What is beautiful about this passage of scripture is the time that elapsed. It was evening time that Jesus took notice of them. They were a mile offshore and were being battered by the waves, yet Jesus doesn’t come to them til 3 in the morning. I want to encourage you to know that just because he hasn’t come yet, doesn’t mean he doesn’t see your struggle. He knows you are being thrown around by the rebellion in your house, but don’t give up because he’s coming to you in His time walking on the water. We know immediately after this, Peter asks Jesus to bid him to come out on the water. While Peter is walking on the water the winds rose against him and he began to sink. Jesus doesn’t allow Him to sink though until Peter is within reach. It may feel like you have drowned in this season of parenting but take heart and know that you are within an arms-reach of your savior and he will pull you out and bring you to dry ground. Your job is to keep your focus on Him while you are sinking. Christ calls us to walk on water because it is impossible and he knows by ourselves we wouldn’t make it, but when we keep our eyes on him, all things are possible.
We are in spiritual warfare over our children. Satan wants them but he can’t have them. They are children of God, called and sanctified for God’s purpose. No matter what it looks like, you keep speaking God’s promises over your child. See your child healed and in their right mind, following Christ, lifting others out of darkness and into His marvelous light. Do not lose hope or despair, your labor is not in vain and Jesus will prevail in your child! If satan steals your hope, than you might as well give him your child. Your hope in Christ is the only thing you can count on. Don’t’ take your eyes off of Jesus!
By Frances Crusoe
As a single Christian woman, not many days go by that I am not reminded of the fact that I am single. From late night conversations with friends, to worried “when are you going to find a man” looks from family members, to the never ending engagement announcements, the topic of marriage is never far off. I don't spend time putting together my wedding Pinterest boards, dreaming about the perfect wedding day, or constantly revising a “list” of qualifications for my future husband to possess. Instead, I spend my days serving others and pursuing God's will for my life. I am more fulfilled and content in my single days than I could have ever imagined. I have traveled internationally on missions trips, ministered to people in ways that I never would have imagined, and have had the most life changing encounters with God during this season. I learned that the more time I spend doing God's will, the less time I have to worry about my relationship status.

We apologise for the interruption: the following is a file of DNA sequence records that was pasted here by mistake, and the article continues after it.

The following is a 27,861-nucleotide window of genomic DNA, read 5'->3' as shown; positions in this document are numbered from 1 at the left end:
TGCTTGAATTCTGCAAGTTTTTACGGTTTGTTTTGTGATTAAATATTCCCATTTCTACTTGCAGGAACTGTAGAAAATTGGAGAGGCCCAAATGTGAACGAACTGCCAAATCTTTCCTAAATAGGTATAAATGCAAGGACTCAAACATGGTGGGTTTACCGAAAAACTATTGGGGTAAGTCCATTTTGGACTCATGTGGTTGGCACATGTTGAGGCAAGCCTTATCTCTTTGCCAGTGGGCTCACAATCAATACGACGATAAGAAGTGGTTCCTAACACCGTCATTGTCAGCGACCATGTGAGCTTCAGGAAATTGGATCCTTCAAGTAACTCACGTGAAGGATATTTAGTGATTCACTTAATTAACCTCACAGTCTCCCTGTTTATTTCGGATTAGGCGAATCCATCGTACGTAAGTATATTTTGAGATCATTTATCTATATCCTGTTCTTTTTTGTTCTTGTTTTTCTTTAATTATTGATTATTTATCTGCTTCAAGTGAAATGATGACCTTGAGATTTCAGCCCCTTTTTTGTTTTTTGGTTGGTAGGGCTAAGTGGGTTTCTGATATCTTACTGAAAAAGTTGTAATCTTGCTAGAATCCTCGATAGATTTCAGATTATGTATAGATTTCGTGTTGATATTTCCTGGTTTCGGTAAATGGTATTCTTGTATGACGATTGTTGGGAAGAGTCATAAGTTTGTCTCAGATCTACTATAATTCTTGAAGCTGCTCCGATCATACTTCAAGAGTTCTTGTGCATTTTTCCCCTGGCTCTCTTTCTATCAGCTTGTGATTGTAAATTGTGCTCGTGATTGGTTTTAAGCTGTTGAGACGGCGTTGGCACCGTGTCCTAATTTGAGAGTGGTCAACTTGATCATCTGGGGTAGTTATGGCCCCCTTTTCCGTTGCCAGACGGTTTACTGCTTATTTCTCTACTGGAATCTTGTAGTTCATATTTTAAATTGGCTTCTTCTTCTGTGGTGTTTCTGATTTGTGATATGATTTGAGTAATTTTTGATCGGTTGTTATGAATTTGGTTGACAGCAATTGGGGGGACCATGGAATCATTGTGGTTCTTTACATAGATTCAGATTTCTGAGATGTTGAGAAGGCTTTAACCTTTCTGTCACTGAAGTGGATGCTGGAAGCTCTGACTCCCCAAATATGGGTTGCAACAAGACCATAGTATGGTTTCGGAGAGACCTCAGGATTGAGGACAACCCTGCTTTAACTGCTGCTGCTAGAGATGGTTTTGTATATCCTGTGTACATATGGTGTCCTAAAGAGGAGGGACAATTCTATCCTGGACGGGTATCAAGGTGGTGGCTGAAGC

I must admit that I have not always been this confident or content in my relationship with God and His promises for me. I am a single mother of two wonderful boys, which at times, has carried the social stigma of being less than; a statistic; damaged goods. I have never lacked attention from men for reasons other than marriage so for a long time, I never thought that marriage would be in my future. Insecurities, loneliness, and carnal desires often keep single mothers bound to the lie that we do not deserve any more that what we settle for. We buy into the lie that single mothers shouldn't expect a man to want to take care of someone else's child, let alone marry their mother. We should have made better choices and not had children out of wedlock. We sometimes go from one bad relationship to the next, hoping that this one will be okay being boyfriend and daddy. In some instances, I settled for the idea of being grateful for whoever thought enough of me to keep me around, even if they were not looking to play daddy.
It wasn't until I stopped searching for love and a makeshift father in men that I was truly able to accept the radical love and affection from Jesus Christ. Even when I was more in love with sin than my Savior, He still considered me worthy to be pursued. My past did not matter to Him and it brought Him pleasure to take on my sins, my hurts, and my shame. Allowing Christ to do a miraculous work in me helped me to put my complete trust in Him, even for marriage. God's word says in Psalm 37:4 to “delight yourself in the Lord and He will give you the desires of your heart.” That promise does not end with single mothers.
I pray that any woman, who made the brave decision to bring a life into this world, without a husband by her side, understands that God has not overlooked her. You are not your past, the labels you have worn or the lies you have believed. You are loved, desired, and worth Christ dying for. You are worthy of His absolute best for your life and His only request is that you trust Him with your life and your heart. Love, nurture, and raise your children in the ways of Christ; continue to delight yourself in Him. There will be stressful days, lonely nights, and tearful prayers, but hold His promised in your heart. God is the author of love, life and all things good, so be patient and allow Him to write your happily ever after.
By Sondra Lewis
From February 14th to the 18th, we celebrated the birthdays of our three youngest children. Our “February Fest” (as we call it) is a joyous occasion as we have three birthdays within 5 days: The 14th and Valentine’s Day is our precious daughter (the youngest), the 16th (our 4th son) and the 18th (our youngest and 5th son).
As I spoke with my daughter the day before her birthday, she asked me how I knew I was about to have her. I told her, unlike my earlier pregnancies, my water broke first.
I’d given birth to all five of my son’s naturally and with each one of them, I was already at the hospital when it occurred. However, the night before my daughter’s birth, she’d changed position from being head down to sideways. She was breach and had to be delivered by C-section.